The combination of objects, images and lines of paint does not seek perceptive unity - despite the odd visual interlacing of the goat and the tire - but division. The goat, despite the tire it wears around its middle, remains implacably a goat and the tire a tire. The meaning of the assemblage is attained in this. (Adams, 1996)
If the tire is a reference to the artist's childhood living close to a tire factory according to some contemporary art books, its association with the goat raises questions. The title Monogram renders this montage even more enigmatic: Monogram, or the interlacing of several letters to form a single character, composed here of the entanglement of the goat and the tire. Thus the letter O passes around the animal to make a knot as a rebellion against meaning and all ideas of beauty. (Nelson, 1996) The Ready-made (tire) and stuffed animal coexist in this work that, in keeping with the artist's wishes, leaves as much place for the viewer as for the artist.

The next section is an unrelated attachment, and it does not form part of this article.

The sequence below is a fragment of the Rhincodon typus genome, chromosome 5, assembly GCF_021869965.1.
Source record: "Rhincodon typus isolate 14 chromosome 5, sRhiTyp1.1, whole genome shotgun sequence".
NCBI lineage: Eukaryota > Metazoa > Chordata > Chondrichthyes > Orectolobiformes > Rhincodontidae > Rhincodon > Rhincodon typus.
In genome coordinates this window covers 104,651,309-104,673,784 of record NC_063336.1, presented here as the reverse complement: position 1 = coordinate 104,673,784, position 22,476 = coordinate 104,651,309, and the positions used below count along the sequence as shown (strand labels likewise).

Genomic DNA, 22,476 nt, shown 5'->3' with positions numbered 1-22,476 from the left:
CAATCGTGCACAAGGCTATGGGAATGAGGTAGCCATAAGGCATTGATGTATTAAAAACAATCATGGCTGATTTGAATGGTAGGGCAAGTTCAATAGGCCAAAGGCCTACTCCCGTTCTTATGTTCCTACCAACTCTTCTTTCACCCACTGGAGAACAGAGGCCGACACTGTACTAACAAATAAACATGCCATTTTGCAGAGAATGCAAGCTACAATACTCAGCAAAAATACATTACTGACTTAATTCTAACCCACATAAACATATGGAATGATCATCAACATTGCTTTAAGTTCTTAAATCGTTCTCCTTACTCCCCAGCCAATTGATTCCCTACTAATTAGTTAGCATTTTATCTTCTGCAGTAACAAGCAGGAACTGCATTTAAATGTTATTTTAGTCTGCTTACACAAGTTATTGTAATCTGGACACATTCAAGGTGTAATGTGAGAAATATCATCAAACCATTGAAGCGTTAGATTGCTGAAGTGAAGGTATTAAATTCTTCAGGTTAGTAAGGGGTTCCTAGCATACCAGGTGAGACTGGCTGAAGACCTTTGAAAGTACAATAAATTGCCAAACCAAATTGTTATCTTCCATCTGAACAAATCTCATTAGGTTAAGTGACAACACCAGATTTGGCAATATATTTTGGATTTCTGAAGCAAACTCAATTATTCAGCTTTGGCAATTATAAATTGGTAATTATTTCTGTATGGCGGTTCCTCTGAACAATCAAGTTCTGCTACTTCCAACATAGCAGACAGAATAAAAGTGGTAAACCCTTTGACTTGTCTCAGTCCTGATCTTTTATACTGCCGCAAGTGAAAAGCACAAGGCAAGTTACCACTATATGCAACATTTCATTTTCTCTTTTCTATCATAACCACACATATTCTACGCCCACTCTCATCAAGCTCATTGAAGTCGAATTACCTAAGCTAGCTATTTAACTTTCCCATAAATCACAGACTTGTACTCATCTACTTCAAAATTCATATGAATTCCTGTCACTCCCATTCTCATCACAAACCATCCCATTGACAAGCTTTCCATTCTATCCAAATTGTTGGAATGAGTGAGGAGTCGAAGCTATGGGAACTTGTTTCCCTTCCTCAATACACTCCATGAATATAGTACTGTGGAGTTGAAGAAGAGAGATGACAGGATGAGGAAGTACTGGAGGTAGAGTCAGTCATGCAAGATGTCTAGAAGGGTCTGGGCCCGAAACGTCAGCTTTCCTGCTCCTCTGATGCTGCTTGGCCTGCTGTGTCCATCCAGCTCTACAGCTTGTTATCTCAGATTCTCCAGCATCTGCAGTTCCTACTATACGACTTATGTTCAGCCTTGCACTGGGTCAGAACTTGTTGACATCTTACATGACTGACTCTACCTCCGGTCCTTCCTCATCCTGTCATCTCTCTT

That looking turned breathless in 1959 when Rauschenberg completed Monogram, one of the most outlandish and barbarous works of art ever made. Monogram features a stuffed Angora goat encircled by a tire. The goat, whose snout is covered in multicolored war paint, is standing on a painting, as if grazing at pasture.